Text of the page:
If you’re not a believer, I have something to say to you. You probably got lost in what I’ve written so far, but please, if you get anything out of this, get this:
When you have problems, remember: you're not alone. I have problems, too. A few times, I've also seriously considered cutting and other hurtful anti-depression things. But then I remembered - I have Jesus' love. He heals me every time. And when you feel like you can't let go of cutting, it's as if you're a slave to it. You know what? You've been set free.
Jesus came as a ransom for us. God sent his ONLY SON to die for us, so we could be free from sin. You've sinned, I've sinner. We've all sinned. We've all fallen short of God, and we can't get to Him and heaven on our own. The good news is, since Jesus came and died for us, taking away all of our sins, then rising again to show God's great glory and power, we don't have to go to hell. All we have to do is to believe.

God loves you. He sent Jesus to die for YOU. To ransom YOU from your pain and hurt.

You are loved - more than you could ever, ever, EVER imagine.
All you have to do is accept God’s free gift to you and to mankind. It’s that simple. We’ve fallen short of God. There’s only one way to come back to Him, and that’s why Jesus had to die for us – to crush death, and its sting.

For my brothers and sisters in Christ: Colossians 1:22-23 states: “He has now reconciled (note the past tense – we’ve already been reconciled – if we accept it) in his body of flesh by his death, in order to present you holy and blameless and above reproach before him, if in deed you continue in the faith, stable and steadfast, not shifting from the hope of the gospel which has been proclaimed in all creation under heaven, and of which, I, Paul become a minister.”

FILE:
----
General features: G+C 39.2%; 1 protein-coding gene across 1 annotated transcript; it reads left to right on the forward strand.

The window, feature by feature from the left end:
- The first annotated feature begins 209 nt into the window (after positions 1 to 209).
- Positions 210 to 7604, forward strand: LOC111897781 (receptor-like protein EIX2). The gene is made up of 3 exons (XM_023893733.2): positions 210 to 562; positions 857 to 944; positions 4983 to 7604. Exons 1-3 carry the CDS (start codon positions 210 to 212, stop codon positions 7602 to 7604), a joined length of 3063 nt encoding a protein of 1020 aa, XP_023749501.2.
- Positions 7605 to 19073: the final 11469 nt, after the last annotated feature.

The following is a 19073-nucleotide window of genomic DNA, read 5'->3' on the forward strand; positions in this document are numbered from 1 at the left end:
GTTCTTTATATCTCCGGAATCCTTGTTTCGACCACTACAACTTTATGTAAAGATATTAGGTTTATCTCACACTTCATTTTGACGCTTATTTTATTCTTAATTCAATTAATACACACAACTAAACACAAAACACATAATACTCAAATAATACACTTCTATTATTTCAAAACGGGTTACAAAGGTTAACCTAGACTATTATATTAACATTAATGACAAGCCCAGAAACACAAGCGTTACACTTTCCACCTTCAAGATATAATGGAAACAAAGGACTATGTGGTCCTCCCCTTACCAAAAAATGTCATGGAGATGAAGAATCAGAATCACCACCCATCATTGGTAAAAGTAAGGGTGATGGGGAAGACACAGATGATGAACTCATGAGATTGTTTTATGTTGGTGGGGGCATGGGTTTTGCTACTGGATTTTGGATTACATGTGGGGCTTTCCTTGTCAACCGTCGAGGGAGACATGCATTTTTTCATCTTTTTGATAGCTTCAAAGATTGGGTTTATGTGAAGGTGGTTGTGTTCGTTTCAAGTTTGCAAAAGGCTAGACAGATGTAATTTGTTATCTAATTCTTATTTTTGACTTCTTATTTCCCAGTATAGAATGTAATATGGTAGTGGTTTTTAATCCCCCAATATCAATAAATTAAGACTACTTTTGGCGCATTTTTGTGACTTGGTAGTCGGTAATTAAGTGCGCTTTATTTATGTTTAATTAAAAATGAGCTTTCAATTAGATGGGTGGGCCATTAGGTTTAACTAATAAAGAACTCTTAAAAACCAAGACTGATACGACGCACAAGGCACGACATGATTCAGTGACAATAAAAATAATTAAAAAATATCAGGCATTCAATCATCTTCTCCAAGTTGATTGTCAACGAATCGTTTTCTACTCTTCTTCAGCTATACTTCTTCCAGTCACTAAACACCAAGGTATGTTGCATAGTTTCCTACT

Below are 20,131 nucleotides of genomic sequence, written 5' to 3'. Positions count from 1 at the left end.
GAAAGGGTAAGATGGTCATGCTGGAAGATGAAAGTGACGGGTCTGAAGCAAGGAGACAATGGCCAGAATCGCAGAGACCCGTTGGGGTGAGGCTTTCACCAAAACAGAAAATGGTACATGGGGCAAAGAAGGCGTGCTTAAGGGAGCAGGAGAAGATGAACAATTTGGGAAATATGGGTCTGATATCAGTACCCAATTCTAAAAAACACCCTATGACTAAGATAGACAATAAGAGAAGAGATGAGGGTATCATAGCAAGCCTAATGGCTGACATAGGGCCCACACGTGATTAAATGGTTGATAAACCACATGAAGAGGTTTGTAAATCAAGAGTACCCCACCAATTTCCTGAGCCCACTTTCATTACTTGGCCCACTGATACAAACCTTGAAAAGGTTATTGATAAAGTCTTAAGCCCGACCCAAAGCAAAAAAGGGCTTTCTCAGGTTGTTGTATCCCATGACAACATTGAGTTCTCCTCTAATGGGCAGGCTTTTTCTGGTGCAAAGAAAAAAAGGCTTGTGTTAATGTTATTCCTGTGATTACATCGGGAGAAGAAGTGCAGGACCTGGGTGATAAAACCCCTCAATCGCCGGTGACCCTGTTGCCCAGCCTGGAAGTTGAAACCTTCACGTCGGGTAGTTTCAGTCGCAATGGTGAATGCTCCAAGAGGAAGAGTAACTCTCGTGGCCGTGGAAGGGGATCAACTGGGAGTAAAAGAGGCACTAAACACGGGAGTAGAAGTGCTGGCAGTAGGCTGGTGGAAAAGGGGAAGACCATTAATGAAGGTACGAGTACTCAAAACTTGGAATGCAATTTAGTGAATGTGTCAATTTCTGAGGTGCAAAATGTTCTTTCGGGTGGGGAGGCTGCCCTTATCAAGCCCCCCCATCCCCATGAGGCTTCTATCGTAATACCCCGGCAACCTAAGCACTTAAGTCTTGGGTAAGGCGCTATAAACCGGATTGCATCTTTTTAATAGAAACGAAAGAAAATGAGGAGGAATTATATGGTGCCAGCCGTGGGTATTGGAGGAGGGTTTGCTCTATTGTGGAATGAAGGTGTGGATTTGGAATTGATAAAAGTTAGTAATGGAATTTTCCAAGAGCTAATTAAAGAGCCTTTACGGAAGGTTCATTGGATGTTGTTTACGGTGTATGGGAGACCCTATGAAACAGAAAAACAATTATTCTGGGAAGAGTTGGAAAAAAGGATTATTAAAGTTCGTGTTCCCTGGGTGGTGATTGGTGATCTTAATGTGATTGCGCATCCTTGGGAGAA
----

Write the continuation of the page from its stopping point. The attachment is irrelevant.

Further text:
IF. Be sure you do your part of the promise: continue in the faith. Don’t shift from the hope of the gospel.
And go out into all the world!


One last thing before I end. A poem I really wanted to share with you:


When I say "I am a Christian"
by Carol Wimmer

When I say, "I am a Christian," I'm not shouting, "I've been saved!"
I'm whispering, "I get lost! That's why I chose this way"

When I say, "I am a Christian," I don't speak with human pride
I'm confessing that I stumble-needing God to be my guide

When I say, "I am a Christian," I'm not trying to be strong
I'm professing that I'm weak and pray for strength to carry on

When I say, "I am a Christian," I'm not bragging of success
I'm admitting that I've failed and cannot ever pay the debt

When I say, "I am a Christian," I don't think I know it all
I submit to my confusion asking humbly to be taught

When I say, "I am a Christian," I'm not claiming to be perfect
My flaws are far too visible but God believes I'm worth it

When I say, "I am a Christian," I still feel the sting of pain
I have my share of heartache which is why I seek His name

When I say, "I am a Christian," I do not wish to judge
I have no authority--I only know I'm loved







So what about you? What’s your story?

2 comments:

Ilevot said...

my story? look through my whole blog. that'll tell you a bit about my story. =D

BananaBint said...

Wow. That's all I can say, wow. And my story's too long and I'm not going to tell it anyone anyway. I hardly admit it to myself.